Luckily the seats are authentically intact and as squashy, enveloping yet properly supportive as only the French knew how back then. Once you're in the driver's seat, you never want to get out.
It's best, then, to examine the 304's outside bits first. Its nose resembles that of the larger 504, with its giant trapezoidal headlights. The boot is vast, mainly because this is a two-seater car which could quite easily have been a four-seater. Under the bonnet is a little overhead-camshaft engine generating a healthy 75bhp from its 1288cc. No wonder there's an 'S' on the tail.
The engine bay repays a closer look, because the 304 does things differently. The battery is down low, behind the bumper and next to the radiator, in front of which is the jack. The fan is directly behind the radiator, as you'd expect, but the engine is mounted transversely. Which means the fan belt has to do two extraordinary right-angle twists, but contrary to expectations it never flies off its pulleys.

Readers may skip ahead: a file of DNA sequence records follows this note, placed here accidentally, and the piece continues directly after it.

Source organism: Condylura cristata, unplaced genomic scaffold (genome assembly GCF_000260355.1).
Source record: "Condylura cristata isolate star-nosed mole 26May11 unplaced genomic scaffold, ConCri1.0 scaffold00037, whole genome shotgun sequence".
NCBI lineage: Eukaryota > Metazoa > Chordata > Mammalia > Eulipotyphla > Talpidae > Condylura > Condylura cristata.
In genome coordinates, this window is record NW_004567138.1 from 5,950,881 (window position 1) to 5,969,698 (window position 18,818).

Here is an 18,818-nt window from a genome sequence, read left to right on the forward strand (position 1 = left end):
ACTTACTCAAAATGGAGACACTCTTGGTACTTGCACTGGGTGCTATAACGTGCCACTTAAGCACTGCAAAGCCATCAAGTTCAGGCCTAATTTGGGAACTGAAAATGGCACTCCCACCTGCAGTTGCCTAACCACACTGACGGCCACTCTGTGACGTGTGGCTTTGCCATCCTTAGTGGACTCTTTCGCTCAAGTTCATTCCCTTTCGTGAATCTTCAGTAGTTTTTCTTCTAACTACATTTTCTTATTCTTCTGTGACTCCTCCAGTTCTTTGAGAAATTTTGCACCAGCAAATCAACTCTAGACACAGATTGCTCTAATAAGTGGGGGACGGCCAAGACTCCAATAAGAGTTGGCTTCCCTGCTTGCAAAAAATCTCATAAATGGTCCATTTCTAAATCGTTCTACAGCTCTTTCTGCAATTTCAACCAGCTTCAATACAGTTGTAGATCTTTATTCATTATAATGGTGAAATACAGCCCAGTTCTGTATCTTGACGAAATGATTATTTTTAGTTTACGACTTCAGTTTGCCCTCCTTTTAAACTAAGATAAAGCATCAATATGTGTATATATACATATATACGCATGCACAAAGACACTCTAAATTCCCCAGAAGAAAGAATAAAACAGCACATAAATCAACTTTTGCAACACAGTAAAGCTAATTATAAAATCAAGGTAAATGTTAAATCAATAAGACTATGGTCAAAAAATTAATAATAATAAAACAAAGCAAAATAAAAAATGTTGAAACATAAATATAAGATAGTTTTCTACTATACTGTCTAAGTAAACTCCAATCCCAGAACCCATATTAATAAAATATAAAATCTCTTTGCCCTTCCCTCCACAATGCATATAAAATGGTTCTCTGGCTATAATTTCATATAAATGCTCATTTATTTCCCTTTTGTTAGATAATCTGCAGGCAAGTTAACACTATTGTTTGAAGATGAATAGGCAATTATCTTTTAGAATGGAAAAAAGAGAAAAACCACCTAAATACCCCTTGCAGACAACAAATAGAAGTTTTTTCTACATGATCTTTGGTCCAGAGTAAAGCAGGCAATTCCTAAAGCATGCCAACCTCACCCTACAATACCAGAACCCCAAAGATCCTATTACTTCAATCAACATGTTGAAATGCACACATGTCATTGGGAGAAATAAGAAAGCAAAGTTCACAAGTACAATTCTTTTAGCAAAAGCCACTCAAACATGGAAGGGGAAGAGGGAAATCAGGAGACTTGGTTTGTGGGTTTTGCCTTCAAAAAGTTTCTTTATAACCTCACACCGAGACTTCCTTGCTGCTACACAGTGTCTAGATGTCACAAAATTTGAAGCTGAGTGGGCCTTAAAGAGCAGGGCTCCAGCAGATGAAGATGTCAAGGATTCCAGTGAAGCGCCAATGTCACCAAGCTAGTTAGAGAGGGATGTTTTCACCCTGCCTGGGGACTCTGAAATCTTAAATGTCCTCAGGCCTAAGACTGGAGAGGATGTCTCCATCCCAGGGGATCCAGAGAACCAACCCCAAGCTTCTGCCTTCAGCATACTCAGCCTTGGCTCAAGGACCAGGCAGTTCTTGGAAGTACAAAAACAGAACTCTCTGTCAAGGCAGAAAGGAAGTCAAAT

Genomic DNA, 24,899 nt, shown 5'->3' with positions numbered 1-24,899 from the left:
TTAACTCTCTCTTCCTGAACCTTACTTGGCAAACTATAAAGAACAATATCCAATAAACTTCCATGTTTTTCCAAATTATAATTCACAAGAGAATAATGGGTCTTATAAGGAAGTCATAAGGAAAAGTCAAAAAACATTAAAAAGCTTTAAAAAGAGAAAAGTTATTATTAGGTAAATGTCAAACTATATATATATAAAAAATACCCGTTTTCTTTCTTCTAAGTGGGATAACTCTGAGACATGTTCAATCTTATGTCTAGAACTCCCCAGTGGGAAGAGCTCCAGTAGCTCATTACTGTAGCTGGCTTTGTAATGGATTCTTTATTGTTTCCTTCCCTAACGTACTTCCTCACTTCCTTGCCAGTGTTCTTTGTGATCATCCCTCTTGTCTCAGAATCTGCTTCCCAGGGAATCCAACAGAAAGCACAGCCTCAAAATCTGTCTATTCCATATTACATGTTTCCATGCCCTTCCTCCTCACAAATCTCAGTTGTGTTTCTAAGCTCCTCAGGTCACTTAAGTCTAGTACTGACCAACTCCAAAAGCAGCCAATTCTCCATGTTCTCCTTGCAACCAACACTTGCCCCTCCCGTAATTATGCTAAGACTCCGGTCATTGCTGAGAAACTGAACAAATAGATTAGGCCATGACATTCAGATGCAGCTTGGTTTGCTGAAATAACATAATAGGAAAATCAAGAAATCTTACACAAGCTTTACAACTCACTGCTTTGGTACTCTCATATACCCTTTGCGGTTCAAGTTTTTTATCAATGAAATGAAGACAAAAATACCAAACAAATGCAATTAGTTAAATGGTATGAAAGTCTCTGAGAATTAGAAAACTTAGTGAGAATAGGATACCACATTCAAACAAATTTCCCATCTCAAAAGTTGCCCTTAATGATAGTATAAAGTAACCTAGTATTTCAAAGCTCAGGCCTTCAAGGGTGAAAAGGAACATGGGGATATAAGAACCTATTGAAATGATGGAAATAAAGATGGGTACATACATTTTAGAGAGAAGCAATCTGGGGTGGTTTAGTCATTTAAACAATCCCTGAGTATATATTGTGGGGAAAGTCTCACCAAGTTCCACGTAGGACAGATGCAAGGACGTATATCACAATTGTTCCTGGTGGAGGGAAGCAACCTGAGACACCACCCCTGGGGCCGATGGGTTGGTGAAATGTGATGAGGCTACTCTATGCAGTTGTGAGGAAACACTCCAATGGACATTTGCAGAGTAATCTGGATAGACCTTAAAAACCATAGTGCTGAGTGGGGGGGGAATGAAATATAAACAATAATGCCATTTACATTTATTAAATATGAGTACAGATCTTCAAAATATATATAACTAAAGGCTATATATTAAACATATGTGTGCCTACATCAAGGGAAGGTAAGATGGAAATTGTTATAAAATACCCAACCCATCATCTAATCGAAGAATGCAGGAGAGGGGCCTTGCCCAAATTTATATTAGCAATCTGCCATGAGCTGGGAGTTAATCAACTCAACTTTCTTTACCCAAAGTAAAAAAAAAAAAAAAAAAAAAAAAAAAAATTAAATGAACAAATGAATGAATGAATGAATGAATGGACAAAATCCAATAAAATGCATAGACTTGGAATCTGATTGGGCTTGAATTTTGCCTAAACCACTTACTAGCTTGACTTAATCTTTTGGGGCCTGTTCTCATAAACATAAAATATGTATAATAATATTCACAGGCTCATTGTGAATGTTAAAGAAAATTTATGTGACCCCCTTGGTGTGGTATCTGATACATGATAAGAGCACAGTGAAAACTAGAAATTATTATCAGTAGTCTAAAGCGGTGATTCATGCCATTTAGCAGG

It's 8am. We're leaving the delightfully welcoming Château de Germigney at Port Lesney, which is nothing to do with the manufacturer of Matchbox model cars. The 304's roof is stowed, of course, and we're heading to the peppermill factory at Quingey. Straight away the 304 feels eager on the throttle and fluid in the gearchange, the whine from its transmission – in the sump, like a classic Mini's – singing exactly the same note as it did in the Peugeot 104-derived Citroën Visa I once owned. Every carmaker has its own specific sound signature to its gears, it seems, depending on its traditions of gear-cutting techniques. You don't hear it much in modern cars, of course.